My Two Cents: There's No Guarantee for Big Ten Football in Spring, Either

The Big Ten postponed the season Tuesday, but didn't cancel it. They're talking about playing the 2020 season in the spring, but there are several things that could get in the way of that happening.
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BLOOMINGTON, Ind. — it was a devastating blow to every football player, coach and fan across the Big Ten when the league announced Tuesday it wouldn't play a fall football schedule. It was a hard right cross to the chops, to be sure.

For now, the COVID-19 pandemic has won again, and this time it won by default. The Big Ten caved, and the Pac-12 soon followed, caving even harder. (More on that in a few minutes, because that's really scary.) 

When Big Ten commissioner Kevin Warren announced the decision made by the league's presidents, he said that the next football step would be to play in the spring.

But let me tell you right now — it won't work. And even though the Big Ten is dangling this little spring-time carrot to appease everyone, I won't be surprised at all if it never even happens.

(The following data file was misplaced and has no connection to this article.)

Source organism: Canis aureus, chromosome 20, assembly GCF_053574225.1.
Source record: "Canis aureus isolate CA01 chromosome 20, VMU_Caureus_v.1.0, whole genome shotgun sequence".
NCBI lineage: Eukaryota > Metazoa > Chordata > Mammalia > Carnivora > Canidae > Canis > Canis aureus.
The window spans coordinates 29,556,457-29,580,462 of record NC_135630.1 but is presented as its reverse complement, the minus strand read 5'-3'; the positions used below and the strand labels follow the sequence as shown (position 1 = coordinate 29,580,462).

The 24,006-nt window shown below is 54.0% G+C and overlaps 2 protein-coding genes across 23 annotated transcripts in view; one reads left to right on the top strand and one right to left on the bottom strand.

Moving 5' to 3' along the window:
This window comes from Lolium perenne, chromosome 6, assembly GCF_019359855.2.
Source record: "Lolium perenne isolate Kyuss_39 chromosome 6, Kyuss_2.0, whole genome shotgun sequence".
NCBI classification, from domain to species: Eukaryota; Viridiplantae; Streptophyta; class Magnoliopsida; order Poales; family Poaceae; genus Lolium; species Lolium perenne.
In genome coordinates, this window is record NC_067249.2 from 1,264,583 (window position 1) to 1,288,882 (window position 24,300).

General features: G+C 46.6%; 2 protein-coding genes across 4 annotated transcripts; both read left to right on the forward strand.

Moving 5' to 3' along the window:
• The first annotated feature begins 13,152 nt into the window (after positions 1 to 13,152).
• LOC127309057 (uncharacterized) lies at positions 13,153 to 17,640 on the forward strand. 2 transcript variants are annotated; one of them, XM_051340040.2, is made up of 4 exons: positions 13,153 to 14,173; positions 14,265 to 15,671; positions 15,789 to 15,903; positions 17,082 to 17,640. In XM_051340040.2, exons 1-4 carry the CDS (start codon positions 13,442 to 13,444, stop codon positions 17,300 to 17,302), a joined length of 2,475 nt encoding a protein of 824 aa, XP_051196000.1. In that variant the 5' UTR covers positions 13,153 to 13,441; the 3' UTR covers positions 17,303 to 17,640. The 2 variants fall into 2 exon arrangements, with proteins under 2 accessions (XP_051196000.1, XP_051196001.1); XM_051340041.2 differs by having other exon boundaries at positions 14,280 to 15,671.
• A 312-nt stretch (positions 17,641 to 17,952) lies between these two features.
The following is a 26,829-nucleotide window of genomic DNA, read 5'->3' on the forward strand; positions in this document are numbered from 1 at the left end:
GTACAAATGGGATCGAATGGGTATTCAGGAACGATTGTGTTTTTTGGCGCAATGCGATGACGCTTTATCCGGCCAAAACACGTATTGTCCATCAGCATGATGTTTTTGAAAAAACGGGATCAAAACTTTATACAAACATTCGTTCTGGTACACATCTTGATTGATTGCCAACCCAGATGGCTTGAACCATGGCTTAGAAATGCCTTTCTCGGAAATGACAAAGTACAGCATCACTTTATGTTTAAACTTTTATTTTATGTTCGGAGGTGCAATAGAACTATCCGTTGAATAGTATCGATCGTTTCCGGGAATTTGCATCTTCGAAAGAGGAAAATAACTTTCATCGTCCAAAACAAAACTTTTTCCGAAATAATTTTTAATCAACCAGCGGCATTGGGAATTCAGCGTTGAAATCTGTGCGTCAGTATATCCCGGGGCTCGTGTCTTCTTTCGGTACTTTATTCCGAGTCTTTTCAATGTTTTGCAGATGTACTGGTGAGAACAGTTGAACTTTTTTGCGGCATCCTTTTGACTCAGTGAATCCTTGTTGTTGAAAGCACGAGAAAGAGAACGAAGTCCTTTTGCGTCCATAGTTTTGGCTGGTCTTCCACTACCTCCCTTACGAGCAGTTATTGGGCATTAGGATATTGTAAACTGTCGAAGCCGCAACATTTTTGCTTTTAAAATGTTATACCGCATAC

And why? Because there are so many things wrong with this.

Let me count the ways:

1. Spring games won't mean anything

Even though the Big Ten and Pac-12 are done this fall, the SEC and ACC, to paraphrase Indiana coach Tom Allen "didn't blink'' when the news came out on Tuesday. They are still going full bore to playing a season this fall, starting in late September. The Big 12 might even do the same.

If they play this fall, then there will be a playoff, too. And they will determine a national champion. That would make every Big Ten game in the spring completely meaningless. Sure, there'd be an asterisked conference title at stake, but that would be it.

That's the problem with no central organization in college football. The NCAA is a joke, because they've tried to stare down the Power 5 leagues before when it comes to football, with no luck. As long as everyone just does their own thing, there's always going to be chaos.